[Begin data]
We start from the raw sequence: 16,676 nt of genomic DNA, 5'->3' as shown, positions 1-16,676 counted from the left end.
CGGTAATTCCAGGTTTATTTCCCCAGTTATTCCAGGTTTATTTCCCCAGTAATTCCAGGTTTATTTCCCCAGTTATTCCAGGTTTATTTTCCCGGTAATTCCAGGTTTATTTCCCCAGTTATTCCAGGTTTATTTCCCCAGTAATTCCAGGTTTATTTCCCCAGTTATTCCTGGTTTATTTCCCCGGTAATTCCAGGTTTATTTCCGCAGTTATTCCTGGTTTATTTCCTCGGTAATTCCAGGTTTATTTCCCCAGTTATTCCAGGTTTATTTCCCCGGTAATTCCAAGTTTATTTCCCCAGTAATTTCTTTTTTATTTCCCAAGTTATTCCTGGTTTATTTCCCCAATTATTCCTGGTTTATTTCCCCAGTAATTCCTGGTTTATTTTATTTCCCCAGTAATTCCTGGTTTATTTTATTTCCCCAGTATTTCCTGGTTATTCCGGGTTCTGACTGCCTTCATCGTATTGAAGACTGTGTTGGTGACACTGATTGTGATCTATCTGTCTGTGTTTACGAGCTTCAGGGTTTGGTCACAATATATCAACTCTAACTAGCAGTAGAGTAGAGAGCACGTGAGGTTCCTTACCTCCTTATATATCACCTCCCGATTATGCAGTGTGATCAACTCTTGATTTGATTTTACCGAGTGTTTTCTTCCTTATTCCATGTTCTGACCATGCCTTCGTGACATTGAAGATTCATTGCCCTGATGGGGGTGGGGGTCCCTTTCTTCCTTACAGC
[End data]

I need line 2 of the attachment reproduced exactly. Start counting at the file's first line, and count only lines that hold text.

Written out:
CGGTAATTCCAGGTTTATTTCCCCAGTTATTCCAGGTTTATTTCCCCAGTAATTCCAGGTTTATTTCCCCAGTTATTCCAGGTTTATTTTCCCGGTAATTCCAGGTTTATTTCCCCAGTTATTCCAGGTTTATTTCCCCAGTAATTCCAGGTTTATTTCCCCAGTTATTCCTGGTTTATTTCCCCGGTAATTCCAGGTTTATTTCCGCAGTTATTCCTGGTTTATTTCCTCGGTAATTCCAGGTTTATTTCCCCAGTTATTCCAGGTTTATTTCCCCGGTAATTCCAAGTTTATTTCCCCAGTAATTTCTTTTTTATTTCCCAAGTTATTCCTGGTTTATTTCCCCAATTATTCCTGGTTTATTTCCCCAGTAATTCCTGGTTTATTTTATTTCCCCAGTAATTCCTGGTTTATTTTATTTCCCCAGTATTTCCTGGTTATTCCGGGTTCTGACTGCCTTCATCGTATTGAAGACTGTGTTGGTGACACTGATTGTGATCTATCTGTCTGTGTTTACGAGCTTCAGGGTTTGGTCACAATATATCAACTCTAACTAGCAGTAGAGTAGAGAGCACGTGAGGTTCCTTACCTCCTTATATATCACCTCCCGATTATGCAGTGTGATCAACTCTTGATTTGATTTTACCGAGTGTTTTCTTCCTTATTCCATGTTCTGACCATGCCTTCGTGACATTGAAGATTCATTGCCCTGATGGGGGTGGGGGTCCCTTTCTTCCTTACAGC